• decreased IQ and cognitive functioning
  • heightened distractibility and shortened attention span
  • impulsivity
  • inability to inhibit inappropriate responses to stimuli
  • poor vigilance
  • inability to follow simple and complex sequences of directions
  • deficits in changing response strategy

Symptoms Associated with Metal Exposure
         Acute Exposure Symptoms          Chronic Exposure Symptoms
               abdominal colic                               Persistent cognitive deficit
                 constipation                                      Decline in IQ score
                   vomiting                                         Impaired Attention
                   headache                             Decline in visuo-spatial functioning
               lightheadedness                                   Impaired Memory
                   dizziness                                      Reduced Reaction time
                 forgetfulness                           Impaired Executive Functioning
                    anxiety                                            Mood Alterations
                  depression
                  irritability
            muscle and joint pain
                    seizure
                     coma
       increased intra-cranial pressure
                  parathesia
                  nightmares
                   confusion
              emotional lability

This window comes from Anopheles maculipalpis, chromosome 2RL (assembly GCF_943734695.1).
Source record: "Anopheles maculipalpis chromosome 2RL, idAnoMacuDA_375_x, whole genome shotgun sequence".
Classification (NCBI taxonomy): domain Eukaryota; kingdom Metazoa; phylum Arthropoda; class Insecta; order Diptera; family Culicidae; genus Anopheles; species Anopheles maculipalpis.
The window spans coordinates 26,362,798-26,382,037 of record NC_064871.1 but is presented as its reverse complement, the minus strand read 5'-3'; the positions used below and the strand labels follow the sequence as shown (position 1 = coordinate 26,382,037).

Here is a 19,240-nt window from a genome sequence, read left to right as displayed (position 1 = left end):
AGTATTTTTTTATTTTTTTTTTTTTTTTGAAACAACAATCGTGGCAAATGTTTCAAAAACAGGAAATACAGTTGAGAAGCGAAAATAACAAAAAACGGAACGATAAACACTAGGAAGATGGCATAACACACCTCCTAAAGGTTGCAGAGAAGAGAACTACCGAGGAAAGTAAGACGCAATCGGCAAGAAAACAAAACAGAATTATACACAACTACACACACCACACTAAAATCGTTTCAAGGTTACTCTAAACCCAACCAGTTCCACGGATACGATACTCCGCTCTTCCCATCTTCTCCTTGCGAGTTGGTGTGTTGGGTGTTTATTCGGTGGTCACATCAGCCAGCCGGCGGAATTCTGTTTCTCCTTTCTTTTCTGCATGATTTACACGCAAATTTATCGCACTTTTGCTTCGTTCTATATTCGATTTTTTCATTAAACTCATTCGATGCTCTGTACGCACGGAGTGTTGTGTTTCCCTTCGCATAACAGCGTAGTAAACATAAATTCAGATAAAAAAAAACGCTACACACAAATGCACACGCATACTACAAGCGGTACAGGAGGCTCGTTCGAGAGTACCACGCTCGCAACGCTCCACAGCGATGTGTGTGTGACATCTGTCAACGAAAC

mood swings
 

Do you believe lawyers and judges in the courts in Northeast Ohio consider a Guide to Mental Health Mitigation when determining the sentences lead poisoned criminals face?

Do you think the criminal justice system in Cleveland - with the highest lead poisoning levels in America - provides appropriate treatment for inmates who are lead poisoned, or even knows who they are?

In Criminality Resulting from Brain Damage from Lead Exposure in Philadelphia and Implications for Management of Deviance in a Fluid Culture (980 Kb .PDF)- Jenna Rosaniathe reflects: "When some of the underlying causes of crime, such as lead poisoning, can be obliterated from society, perhaps the purpose and need for capital punishment in our society may eventually be negated as well."

Why aren't we exploring such issues in the lead poisoning capital of America?

Rosaniathe introduces the real reality of lead poisoning in America in 2005, denied by most American physicians and courts still today:

This thesis explores whether the functional behavioral effects of the brain damage caused by exposure to environmental toxins, such as lead, may be considered by the American culture, and therefore by the American legal system, as mitigation of the culpability of criminal defendants who suffer from such exposure sufficient to prohibit the imposition of the death penalty in capital cases as cruel and unusual punishment.

The neurological deficits of individuals who exhibit criminal behavior that will be discussed are those caused by the lead poisoning of children. Lead poisoning has been discovered to cause a range of social problems for exposed children due to the damage lead inflicts on developing brains. These social problems can include behavioral problems, learning disabilities, lack of impulse control, and mental retardation, all of which can lead to delinquency and are predictors of crime.

Rosaniathe concludes: